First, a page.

THE UN has targeted illegal wildlife traffickers in two resolutions against ­African armed groups in a step conservationists said was unprecedented.

The move also marked a major shift on a problem that has grown from an ­environmental issue into a security threat.

A UN Security Council resolution that renewed an arms embargo, travel bans and asset freezes against armed groups in Congo now includes individuals who support those groups "through illicit trade of natural resources, including gold or wildlife as well as wildlife products".

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The Security Council passed the resolution two days after including similar language in a sanctions regime imposed on armed groups in the Central ­African Republic.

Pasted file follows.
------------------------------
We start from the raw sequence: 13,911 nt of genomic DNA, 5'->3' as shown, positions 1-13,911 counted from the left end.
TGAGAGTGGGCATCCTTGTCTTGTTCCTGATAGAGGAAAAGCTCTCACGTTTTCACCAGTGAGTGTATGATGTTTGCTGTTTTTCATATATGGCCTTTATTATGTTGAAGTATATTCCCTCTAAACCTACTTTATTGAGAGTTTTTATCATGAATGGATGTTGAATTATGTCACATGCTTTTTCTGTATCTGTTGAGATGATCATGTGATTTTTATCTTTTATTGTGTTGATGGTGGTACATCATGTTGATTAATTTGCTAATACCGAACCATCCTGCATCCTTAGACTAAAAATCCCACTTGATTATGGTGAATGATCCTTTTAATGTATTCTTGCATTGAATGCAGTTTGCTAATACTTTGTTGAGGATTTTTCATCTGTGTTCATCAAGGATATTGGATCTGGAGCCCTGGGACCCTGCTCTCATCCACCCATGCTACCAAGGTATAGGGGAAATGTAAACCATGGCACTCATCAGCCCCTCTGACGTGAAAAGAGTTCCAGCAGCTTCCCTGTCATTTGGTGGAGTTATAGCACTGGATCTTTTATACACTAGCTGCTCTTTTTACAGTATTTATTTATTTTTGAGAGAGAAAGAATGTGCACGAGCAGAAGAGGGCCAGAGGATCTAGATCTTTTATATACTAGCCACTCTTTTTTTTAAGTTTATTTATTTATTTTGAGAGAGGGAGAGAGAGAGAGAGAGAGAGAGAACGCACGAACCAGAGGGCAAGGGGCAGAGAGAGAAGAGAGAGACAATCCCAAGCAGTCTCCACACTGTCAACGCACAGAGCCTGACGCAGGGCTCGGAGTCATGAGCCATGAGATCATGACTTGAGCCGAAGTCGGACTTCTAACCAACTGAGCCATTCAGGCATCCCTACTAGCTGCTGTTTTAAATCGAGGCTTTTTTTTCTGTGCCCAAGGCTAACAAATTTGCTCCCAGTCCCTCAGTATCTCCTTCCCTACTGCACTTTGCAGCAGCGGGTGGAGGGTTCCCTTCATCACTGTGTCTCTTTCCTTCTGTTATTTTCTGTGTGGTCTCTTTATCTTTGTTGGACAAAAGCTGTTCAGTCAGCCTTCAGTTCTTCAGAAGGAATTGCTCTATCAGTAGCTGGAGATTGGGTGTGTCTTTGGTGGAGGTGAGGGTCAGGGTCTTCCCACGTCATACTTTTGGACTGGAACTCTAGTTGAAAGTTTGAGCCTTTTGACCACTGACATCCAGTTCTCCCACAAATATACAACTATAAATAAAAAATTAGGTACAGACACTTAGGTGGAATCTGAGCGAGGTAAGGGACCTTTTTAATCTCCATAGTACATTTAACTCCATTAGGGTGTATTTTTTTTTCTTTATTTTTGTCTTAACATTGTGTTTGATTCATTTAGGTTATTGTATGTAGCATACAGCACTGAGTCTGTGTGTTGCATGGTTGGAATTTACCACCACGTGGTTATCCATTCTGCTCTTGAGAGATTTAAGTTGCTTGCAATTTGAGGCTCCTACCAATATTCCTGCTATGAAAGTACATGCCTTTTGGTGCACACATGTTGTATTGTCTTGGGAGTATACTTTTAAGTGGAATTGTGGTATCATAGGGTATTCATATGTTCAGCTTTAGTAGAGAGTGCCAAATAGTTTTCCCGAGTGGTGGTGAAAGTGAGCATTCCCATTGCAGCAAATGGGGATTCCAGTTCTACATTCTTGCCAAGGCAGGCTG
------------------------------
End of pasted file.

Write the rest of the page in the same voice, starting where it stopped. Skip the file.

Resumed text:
Conservation group WWF said the resolutions "represent the first times that the UN Security Council has specifically named illicit trade of wildlife and wildlife products in sanctions regimes".

It follows years of ­warnings from advocates and UN officials that wildlife trafficking, particularly elephant ivory, has increasingly become a source of financing for armed groups.

Wendy Elliott, WWF species programme manager, said: "It's a huge step forward."